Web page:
The Arizona Wildcats are ready to rock in 2012-13.
This is Sean Miller's team. He and his staff have recruited every player on this year's roster.
Sure, there's been a lot of talk about the blow-your-mind 2012 recruiting class. Maybe the best in school history.
But a big reason this Cats team could be dangerous in both the Pac-12 and in March Madness is a rock-solid cast of returning players.
One of the great characteristics of this group is each player's ability to morph into a variety of roles. Rather than being slotted in a single position, each can be a factor in multiple ways.
Let's take a quick look at Arizona's five most important returners.
Jordin Mayes is a gamer.
As a freshman, he was a key contributor off the bench, usually coming in and knocking down a three (45.3 percent) or playing some fierce defense.
Last year as a sophomore, Mayes struggled with foot injuries and never hit his stride, even though his scoring average (4.9 points per game) was identical to his first-year number.
With Mark Lyons' arrival, Mayes is the likely backup point guard for the Cats.
He will be counted on to come in and run the team and provide a spark.
Angelo Chol may be the most improved returning player.
The long, athletic post player is a nuisance on the defensive end, ready to block shots and control the paint.
Nobody works harder than Chol, and that plays well with Sean Miller.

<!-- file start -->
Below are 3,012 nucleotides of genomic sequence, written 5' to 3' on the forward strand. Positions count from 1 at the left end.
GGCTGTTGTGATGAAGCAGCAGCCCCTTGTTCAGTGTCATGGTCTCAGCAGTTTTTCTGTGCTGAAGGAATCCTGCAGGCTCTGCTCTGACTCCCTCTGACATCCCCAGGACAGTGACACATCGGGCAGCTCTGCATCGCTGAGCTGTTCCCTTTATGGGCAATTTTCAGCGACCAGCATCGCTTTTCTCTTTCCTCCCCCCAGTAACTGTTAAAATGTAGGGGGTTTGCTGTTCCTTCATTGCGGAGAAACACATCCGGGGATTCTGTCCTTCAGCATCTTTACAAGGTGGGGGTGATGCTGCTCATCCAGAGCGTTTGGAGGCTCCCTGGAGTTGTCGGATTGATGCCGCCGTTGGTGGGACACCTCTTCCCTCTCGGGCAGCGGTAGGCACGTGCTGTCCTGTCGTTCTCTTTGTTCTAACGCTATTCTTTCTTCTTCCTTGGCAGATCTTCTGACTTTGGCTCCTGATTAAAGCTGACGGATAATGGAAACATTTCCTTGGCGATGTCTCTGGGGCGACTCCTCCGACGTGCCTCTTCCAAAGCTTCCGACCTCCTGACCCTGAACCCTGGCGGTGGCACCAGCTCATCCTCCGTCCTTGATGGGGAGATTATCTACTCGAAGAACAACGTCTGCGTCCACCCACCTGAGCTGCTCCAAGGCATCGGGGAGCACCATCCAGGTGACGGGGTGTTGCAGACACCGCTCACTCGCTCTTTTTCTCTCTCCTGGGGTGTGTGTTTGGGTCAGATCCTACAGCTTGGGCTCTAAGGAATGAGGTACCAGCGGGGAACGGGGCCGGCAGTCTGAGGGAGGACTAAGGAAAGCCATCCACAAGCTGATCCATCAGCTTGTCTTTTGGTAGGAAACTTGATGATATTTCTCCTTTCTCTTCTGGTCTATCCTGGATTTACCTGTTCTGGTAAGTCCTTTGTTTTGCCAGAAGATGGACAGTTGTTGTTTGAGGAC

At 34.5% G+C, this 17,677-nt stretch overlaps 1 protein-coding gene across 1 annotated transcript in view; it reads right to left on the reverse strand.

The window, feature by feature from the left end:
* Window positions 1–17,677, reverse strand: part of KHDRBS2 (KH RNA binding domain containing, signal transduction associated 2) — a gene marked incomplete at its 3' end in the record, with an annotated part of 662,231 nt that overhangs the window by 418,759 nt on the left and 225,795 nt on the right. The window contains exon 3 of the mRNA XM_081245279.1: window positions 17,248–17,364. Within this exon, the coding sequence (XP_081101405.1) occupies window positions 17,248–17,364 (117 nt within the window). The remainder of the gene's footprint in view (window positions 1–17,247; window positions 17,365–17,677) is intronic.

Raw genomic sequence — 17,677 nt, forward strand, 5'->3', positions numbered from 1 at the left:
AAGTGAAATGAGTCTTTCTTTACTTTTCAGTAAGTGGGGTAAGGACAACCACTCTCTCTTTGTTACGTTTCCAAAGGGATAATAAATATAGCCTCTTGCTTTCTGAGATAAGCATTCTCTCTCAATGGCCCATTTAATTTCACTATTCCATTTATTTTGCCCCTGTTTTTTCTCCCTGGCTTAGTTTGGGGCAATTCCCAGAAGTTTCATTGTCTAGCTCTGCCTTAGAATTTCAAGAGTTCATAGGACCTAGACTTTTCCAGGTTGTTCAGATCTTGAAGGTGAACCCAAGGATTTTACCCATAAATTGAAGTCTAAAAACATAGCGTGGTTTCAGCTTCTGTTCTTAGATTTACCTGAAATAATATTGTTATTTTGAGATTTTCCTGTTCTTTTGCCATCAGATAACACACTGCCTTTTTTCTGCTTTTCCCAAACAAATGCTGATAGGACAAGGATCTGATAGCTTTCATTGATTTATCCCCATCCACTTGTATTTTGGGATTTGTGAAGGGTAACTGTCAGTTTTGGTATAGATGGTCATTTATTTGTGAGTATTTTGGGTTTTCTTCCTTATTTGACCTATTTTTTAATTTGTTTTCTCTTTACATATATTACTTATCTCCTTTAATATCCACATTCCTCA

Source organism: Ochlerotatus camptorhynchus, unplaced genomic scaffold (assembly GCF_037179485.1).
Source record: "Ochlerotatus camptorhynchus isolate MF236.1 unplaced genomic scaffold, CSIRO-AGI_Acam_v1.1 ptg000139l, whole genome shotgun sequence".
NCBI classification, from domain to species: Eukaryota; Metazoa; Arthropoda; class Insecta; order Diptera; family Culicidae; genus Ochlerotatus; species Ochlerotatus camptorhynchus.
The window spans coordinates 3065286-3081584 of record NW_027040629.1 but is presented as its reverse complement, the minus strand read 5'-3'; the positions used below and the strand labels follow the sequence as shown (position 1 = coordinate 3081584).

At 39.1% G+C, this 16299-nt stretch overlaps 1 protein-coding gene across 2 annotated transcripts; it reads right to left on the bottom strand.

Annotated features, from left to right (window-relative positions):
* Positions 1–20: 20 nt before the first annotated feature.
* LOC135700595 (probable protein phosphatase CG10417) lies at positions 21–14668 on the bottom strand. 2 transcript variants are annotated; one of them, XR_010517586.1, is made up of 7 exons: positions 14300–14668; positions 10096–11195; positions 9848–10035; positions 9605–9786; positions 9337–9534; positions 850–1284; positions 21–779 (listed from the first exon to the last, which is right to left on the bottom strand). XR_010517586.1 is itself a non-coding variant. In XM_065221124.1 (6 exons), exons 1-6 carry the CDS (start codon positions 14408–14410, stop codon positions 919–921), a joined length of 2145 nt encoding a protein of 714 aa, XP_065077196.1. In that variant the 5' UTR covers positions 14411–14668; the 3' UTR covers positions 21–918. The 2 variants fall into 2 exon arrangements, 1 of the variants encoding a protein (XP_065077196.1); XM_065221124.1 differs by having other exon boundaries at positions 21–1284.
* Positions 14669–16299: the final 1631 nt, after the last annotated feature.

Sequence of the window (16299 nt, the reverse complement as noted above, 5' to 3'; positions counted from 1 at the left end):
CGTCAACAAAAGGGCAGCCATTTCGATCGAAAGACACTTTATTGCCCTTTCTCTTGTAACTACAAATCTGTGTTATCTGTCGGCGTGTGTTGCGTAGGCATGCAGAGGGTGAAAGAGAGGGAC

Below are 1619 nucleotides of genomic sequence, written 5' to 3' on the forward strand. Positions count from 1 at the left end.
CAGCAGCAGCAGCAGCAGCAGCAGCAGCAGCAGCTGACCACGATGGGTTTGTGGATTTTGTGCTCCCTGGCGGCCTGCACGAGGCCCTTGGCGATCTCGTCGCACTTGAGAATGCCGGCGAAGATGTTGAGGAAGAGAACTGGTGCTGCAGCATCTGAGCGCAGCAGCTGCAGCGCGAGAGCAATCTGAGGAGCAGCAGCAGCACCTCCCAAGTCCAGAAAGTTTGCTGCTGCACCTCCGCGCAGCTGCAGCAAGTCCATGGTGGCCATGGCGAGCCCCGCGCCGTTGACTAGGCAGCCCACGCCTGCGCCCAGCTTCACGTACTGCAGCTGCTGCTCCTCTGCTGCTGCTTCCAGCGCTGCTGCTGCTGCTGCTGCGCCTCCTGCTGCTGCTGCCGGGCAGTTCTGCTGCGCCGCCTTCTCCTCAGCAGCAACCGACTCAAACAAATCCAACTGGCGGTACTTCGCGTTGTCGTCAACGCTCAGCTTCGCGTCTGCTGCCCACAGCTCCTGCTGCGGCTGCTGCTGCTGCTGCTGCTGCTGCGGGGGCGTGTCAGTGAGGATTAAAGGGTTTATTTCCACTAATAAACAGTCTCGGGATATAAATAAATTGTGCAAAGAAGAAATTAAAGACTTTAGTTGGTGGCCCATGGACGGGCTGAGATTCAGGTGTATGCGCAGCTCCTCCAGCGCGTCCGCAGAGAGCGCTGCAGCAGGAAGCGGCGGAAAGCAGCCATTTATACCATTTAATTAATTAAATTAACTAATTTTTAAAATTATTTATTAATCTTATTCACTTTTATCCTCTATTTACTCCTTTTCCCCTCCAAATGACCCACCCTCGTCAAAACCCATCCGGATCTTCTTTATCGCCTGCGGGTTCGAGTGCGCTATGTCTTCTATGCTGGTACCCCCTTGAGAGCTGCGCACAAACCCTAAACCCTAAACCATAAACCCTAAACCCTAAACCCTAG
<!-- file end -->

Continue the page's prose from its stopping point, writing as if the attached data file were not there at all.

Observers of workouts around campus notice that Chol has added muscle to his lean frame (6'9", 225 lbs).
His tenacity and determination will help him fight for minutes even with the arrival of the fantastic freshmen frontcourt trio of Kaleb Tarczewski, Grant Jerrett and Brandon Ashley.
Kevin Parrom's contribution to the Wildcats cannot be fully gauged by his numbers.
His perseverance through multiple hardships inspires his teammates. The senior wing brings a toughness and grit to the court that is contagious.
His size (6'6", 220 lbs) and athleticism allow him to guard multiple positions, and Parrom has a surprising shooting touch from beyond the arc.
Depending how Sean Miller sets up his player rotations, Parrom could see significant minutes at both shooting guard and small forward.
Last year as a freshman, Nick Johnson showed great adaptability by going back and forth between playing both shooting guard and point guard.
Johnson's freakish athleticism helps him take over games on either end of the court.
When opponents lose track of him for a second, the 6'3" sophomore will go back door and throw down a nasty tomahawk alley-oop.
He is a capable ball-handler and passer who will continue to set up his teammates regardless of what position he plays.
Johnson will likely be paired alongside Mark Lyons in what could be the Pac-12's most lethal backcourt.
Multi-talented Solomon Hill will move back to his natural small forward role for his senior season after playing down low last year.
From the time that Hill arrived on campus three years ago, he proved that he can fill up a box score.
He is a solid scorer (13 PPG) and proved his versatility last year, leading the team in both rebounding (7.7 RPG) and assists (2.6 APG) from his power forward position. A rare accomplishment on any team.
Hill was a first-team all-conference selection in 2011-12 and will be a constant double-double threat every time he takes the court this season.